To return to the pews, men need an ass-kicking Jesus
This week’s “I’m not sh*tting you” post. You’ll have to be patient with me, as I am still reeling in disbelief at recent cultural rollback posts at the Blend recently — from the Dallas Claymore piece on Male Pride (“Maybe it is a woman’s world, but when they f-ck it up it will be ours again,” to Betty Miller‘s wingnuttery in “What Does The Bible Say About The Duties of a Christian Wife?” As you will read below, the Right’s march back to the days of the caveman is nearly complete.
Author David Murrow, a Presbyterian elder, has a seriously warped concept of what makes a man. In fact, he has filled a book with enough laughable insanity that when I read this article about it, Author Tells Women-Oriented Churches How to Get Their Men Back, I thought the tome belonged in the Humor section of the bookstore.
More than 20 percent of married women attend church without their husbands, and represent 60 percent of church membership, so Murrow attempts to explain the disparity. The premise of this particular work is that men aren’t going to church because today’s houses of worship are too feminized, too concerned with childcare, teaching, singing, cooking, planning for gatherings — woman’s work, in other words — so men have nothing to do that they are interested in.
Murrow says men need a brawny, muscular, brass balls church — saving souls with a blow-sh*t-up attitude. Let’s listen to the voice of the Taliban Testosteroni…
He believes a major reason is that many churches have a concept of Christianity that is based on a feminine model. For instance, he notes, “The ideal values of a Christian are often identified as nurturing, verbal expression, tenderness, gentleness. If that’s the definition of a Christian, it’s going to be a lot harder for a man to achieve that than for a woman to, in most cases.”
Still, the Christian writer cites studies indicating that men want an authentic faith experience but find churches boring and irrelevant. In Why Men Hate Going to Church, he suggests ways to address this problem.
“We have to give men opportunities to use their strengths and their gifts in the service of God instead of trying to squeeze them into roles that they feel are feminine or emasculating,” Murrow says. “We need to start valuing masculine traits such as aggression, boldness, and competitiveness and figuring out ways that we can integrate that into every area of church life.”
Also, Murrow asserts that churches need to “recover the masculinity of Jesus.” The author says Jesus as described in scripture was and is “a very bold, aggressive character, but we [in the modern Church] have turned him into a wimp — and men don’t follow wimps. They follow leaders.”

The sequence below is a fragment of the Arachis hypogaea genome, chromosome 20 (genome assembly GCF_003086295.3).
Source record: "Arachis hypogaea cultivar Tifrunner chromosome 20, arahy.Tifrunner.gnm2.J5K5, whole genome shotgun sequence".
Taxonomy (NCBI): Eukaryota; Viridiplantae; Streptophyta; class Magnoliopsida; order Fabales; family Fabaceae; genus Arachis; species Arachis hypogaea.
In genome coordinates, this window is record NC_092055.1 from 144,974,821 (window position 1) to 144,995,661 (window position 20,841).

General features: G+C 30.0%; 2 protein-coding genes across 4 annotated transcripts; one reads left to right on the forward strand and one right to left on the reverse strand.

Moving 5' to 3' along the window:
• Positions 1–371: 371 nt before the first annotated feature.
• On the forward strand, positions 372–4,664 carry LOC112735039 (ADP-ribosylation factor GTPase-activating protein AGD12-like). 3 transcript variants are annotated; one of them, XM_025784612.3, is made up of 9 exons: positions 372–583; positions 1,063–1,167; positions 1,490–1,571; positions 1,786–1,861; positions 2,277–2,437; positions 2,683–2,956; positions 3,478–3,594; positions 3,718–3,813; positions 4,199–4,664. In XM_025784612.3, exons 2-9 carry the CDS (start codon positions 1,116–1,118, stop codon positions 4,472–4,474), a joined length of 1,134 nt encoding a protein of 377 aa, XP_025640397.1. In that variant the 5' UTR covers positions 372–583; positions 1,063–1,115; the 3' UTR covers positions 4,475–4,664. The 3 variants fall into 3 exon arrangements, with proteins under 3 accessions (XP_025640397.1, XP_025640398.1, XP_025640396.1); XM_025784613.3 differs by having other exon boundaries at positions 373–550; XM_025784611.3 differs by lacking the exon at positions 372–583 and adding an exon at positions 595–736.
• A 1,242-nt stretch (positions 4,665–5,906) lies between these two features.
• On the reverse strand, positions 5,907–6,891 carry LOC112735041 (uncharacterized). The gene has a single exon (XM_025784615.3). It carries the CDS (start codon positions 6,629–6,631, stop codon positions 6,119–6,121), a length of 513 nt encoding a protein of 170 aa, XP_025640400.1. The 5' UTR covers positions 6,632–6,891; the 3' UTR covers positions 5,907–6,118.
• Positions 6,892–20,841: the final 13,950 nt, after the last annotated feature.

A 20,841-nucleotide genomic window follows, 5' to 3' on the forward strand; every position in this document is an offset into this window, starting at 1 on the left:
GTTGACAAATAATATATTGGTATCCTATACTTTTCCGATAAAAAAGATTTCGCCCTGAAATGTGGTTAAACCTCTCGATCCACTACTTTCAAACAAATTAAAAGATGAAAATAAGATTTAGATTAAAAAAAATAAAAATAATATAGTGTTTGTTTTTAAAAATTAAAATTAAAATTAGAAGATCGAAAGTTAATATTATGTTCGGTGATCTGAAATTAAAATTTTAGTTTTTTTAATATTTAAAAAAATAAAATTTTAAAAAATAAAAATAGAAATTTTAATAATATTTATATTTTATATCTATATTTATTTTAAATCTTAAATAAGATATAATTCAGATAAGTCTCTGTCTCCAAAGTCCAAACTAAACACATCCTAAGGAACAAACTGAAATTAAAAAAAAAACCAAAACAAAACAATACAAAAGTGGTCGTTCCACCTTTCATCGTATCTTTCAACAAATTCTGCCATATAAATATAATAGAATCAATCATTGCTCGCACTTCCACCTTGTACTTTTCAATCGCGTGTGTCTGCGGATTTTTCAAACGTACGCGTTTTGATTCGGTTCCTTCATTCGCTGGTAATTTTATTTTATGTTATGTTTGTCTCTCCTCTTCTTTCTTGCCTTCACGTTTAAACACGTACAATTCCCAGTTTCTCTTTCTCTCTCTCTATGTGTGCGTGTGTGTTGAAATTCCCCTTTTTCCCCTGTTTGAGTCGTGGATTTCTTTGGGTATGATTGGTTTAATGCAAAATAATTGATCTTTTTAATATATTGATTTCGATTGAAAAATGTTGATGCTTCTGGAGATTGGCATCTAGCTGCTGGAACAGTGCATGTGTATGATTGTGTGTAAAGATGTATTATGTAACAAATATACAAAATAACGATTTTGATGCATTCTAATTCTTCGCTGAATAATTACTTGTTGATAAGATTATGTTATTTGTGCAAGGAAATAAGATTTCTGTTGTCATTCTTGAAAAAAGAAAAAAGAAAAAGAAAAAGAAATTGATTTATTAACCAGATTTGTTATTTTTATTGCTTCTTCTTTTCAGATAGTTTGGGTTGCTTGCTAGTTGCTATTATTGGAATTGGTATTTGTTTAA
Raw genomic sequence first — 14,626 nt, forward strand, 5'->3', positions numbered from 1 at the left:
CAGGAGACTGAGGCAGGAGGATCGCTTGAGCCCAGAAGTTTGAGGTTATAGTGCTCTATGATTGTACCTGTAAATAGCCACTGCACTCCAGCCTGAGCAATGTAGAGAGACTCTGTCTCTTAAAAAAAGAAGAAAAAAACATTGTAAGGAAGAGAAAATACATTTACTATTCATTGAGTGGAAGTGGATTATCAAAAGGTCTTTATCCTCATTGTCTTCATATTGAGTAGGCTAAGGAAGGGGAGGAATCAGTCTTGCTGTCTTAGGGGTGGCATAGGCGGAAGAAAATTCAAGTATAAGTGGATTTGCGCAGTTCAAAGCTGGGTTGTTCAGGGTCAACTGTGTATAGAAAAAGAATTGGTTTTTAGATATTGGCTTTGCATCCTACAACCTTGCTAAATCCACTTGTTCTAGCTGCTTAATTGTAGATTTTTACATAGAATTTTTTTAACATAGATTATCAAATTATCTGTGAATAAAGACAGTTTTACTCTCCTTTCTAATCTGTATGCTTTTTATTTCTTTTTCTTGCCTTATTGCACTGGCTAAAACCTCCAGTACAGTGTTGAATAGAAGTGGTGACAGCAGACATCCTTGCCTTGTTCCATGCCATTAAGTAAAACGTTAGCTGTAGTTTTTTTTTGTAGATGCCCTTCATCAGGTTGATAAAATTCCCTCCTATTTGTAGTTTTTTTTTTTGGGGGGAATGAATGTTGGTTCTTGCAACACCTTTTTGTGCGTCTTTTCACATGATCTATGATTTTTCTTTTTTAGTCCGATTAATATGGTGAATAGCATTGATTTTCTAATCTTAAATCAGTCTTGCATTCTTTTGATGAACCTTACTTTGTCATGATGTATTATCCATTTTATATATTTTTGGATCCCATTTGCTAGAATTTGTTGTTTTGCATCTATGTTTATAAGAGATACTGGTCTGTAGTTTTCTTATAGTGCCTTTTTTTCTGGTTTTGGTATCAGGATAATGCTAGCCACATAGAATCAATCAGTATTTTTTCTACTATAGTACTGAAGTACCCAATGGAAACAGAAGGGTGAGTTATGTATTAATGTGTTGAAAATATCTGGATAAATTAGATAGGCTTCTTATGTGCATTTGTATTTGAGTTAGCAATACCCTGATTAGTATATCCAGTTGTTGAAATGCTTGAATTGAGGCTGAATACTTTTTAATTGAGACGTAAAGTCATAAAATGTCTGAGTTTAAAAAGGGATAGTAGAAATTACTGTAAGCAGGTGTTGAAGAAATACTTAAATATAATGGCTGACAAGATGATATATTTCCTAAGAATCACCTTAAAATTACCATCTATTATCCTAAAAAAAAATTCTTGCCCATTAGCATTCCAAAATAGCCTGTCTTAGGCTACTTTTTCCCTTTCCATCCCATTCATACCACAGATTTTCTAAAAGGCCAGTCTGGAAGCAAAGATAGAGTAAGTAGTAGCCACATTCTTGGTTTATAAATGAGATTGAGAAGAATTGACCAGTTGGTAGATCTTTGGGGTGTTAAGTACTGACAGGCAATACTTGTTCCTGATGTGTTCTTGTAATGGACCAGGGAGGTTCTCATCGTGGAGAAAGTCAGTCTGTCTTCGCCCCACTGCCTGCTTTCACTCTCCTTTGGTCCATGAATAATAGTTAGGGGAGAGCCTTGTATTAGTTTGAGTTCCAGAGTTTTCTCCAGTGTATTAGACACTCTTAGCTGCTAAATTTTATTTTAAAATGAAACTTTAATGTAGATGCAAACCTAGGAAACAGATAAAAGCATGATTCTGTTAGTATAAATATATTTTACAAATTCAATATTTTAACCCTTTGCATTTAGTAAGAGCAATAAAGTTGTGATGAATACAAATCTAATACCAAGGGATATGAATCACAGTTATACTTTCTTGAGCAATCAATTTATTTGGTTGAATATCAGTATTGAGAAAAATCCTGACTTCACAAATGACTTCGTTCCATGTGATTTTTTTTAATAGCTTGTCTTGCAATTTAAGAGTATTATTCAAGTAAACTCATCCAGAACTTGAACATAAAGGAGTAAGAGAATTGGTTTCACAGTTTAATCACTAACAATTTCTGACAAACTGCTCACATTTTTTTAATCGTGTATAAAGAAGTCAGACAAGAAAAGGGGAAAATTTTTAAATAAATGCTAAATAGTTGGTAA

Is this not the most remarkable window into the author’s psyche? The editor of this book had to be in stitches (unless he believes this crap too). Oh, and I love this description of the book at the web bookstore christianbook.com:
“Church is . . . boring, full of hypocrites, greedy, etc.” You’ve heard the excuses, now read the reasons why institutional Christianity leaves countless men cold. Arguing that many churches create a man-hostile environment, Murrow offers detailed explanations of resulting male/female imbalances. Discover how to meet the real needs of men—and close your congregational gender gap!
In an article about this book in the Philly Inquirer, a clearer picture of his thinking emerges — men have been given too many rules in church, aimed at taming the urges of the “other brain”, chasing guys out the door. He places the blame squarely on women’s shoulders.
Murrow cited writer Leon J. Podles, who asserts that the feminization began in the 13th century with the popularity of “bridal mysticism,” which invites believers to think of the church as the bride of Christ.
Over time, the church’s voice became softer and more “passive.” The trend continued as the Industrial Revolution gave men other places to be besides church, and as the temperance movement saw women and pastors teaming up to curb what some consider male pleasures…Murrow urges churches to offer men-only activities and engage men’s propensity to be risk-takers and task-oriented.
You can’t say Jim Bakker, Jimmy Swaggart and a Basilica-filled bunch of priests had any trouble taking risks, that’s for damn sure — and they were thinking quite clearly with the “other brain.”